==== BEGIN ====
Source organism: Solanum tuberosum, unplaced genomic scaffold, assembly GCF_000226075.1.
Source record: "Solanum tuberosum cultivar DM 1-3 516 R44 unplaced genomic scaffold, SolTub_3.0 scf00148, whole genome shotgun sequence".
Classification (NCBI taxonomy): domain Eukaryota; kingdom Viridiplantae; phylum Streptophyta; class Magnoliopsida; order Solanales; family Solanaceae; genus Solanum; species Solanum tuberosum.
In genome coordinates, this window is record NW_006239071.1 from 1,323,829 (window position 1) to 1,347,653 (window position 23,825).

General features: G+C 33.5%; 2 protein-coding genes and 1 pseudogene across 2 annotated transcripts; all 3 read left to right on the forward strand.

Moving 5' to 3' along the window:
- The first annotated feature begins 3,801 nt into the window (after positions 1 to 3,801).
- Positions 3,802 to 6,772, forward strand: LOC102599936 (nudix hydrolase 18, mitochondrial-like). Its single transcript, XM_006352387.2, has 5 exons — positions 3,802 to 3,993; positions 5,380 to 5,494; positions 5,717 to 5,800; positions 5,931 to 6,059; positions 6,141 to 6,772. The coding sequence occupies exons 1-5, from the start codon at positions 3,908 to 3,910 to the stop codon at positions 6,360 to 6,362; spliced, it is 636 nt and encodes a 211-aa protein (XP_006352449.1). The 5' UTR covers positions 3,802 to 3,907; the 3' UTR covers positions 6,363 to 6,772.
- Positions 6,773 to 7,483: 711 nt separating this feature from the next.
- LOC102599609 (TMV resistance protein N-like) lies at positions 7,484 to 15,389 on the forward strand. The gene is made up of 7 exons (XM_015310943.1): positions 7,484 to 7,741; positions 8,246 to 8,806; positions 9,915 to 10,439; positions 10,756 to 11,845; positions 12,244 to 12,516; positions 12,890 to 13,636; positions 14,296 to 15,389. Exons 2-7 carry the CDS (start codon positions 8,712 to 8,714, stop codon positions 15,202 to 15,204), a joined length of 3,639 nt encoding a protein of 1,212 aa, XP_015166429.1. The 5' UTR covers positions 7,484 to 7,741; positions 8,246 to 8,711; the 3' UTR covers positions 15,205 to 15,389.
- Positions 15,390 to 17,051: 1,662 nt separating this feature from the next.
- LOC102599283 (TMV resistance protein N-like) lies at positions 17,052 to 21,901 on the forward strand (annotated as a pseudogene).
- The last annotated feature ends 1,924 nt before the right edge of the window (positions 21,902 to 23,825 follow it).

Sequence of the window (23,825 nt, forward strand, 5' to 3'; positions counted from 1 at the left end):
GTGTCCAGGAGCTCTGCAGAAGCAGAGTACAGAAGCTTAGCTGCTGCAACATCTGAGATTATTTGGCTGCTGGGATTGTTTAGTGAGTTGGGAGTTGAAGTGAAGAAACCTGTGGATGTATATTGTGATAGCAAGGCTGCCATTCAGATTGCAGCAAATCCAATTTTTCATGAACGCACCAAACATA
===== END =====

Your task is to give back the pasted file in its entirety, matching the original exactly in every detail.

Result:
Source organism: Solanum tuberosum, unplaced genomic scaffold, assembly GCF_000226075.1.
Source record: "Solanum tuberosum cultivar DM 1-3 516 R44 unplaced genomic scaffold, SolTub_3.0 scf00148, whole genome shotgun sequence".
Classification (NCBI taxonomy): domain Eukaryota; kingdom Viridiplantae; phylum Streptophyta; class Magnoliopsida; order Solanales; family Solanaceae; genus Solanum; species Solanum tuberosum.
In genome coordinates, this window is record NW_006239071.1 from 1,323,829 (window position 1) to 1,347,653 (window position 23,825).

General features: G+C 33.5%; 2 protein-coding genes and 1 pseudogene across 2 annotated transcripts; all 3 read left to right on the forward strand.

Moving 5' to 3' along the window:
- The first annotated feature begins 3,801 nt into the window (after positions 1 to 3,801).
- Positions 3,802 to 6,772, forward strand: LOC102599936 (nudix hydrolase 18, mitochondrial-like). Its single transcript, XM_006352387.2, has 5 exons — positions 3,802 to 3,993; positions 5,380 to 5,494; positions 5,717 to 5,800; positions 5,931 to 6,059; positions 6,141 to 6,772. The coding sequence occupies exons 1-5, from the start codon at positions 3,908 to 3,910 to the stop codon at positions 6,360 to 6,362; spliced, it is 636 nt and encodes a 211-aa protein (XP_006352449.1). The 5' UTR covers positions 3,802 to 3,907; the 3' UTR covers positions 6,363 to 6,772.
- Positions 6,773 to 7,483: 711 nt separating this feature from the next.
- LOC102599609 (TMV resistance protein N-like) lies at positions 7,484 to 15,389 on the forward strand. The gene is made up of 7 exons (XM_015310943.1): positions 7,484 to 7,741; positions 8,246 to 8,806; positions 9,915 to 10,439; positions 10,756 to 11,845; positions 12,244 to 12,516; positions 12,890 to 13,636; positions 14,296 to 15,389. Exons 2-7 carry the CDS (start codon positions 8,712 to 8,714, stop codon positions 15,202 to 15,204), a joined length of 3,639 nt encoding a protein of 1,212 aa, XP_015166429.1. The 5' UTR covers positions 7,484 to 7,741; positions 8,246 to 8,711; the 3' UTR covers positions 15,205 to 15,389.
- Positions 15,390 to 17,051: 1,662 nt separating this feature from the next.
- LOC102599283 (TMV resistance protein N-like) lies at positions 17,052 to 21,901 on the forward strand (annotated as a pseudogene).
- The last annotated feature ends 1,924 nt before the right edge of the window (positions 21,902 to 23,825 follow it).

Sequence of the window (23,825 nt, forward strand, 5' to 3'; positions counted from 1 at the left end):
GTGTCCAGGAGCTCTGCAGAAGCAGAGTACAGAAGCTTAGCTGCTGCAACATCTGAGATTATTTGGCTGCTGGGATTGTTTAGTGAGTTGGGAGTTGAAGTGAAGAAACCTGTGGATGTATATTGTGATAGCAAGGCTGCCATTCAGATTGCAGCAAATCCAATTTTTCATGAACGCACCAAACATA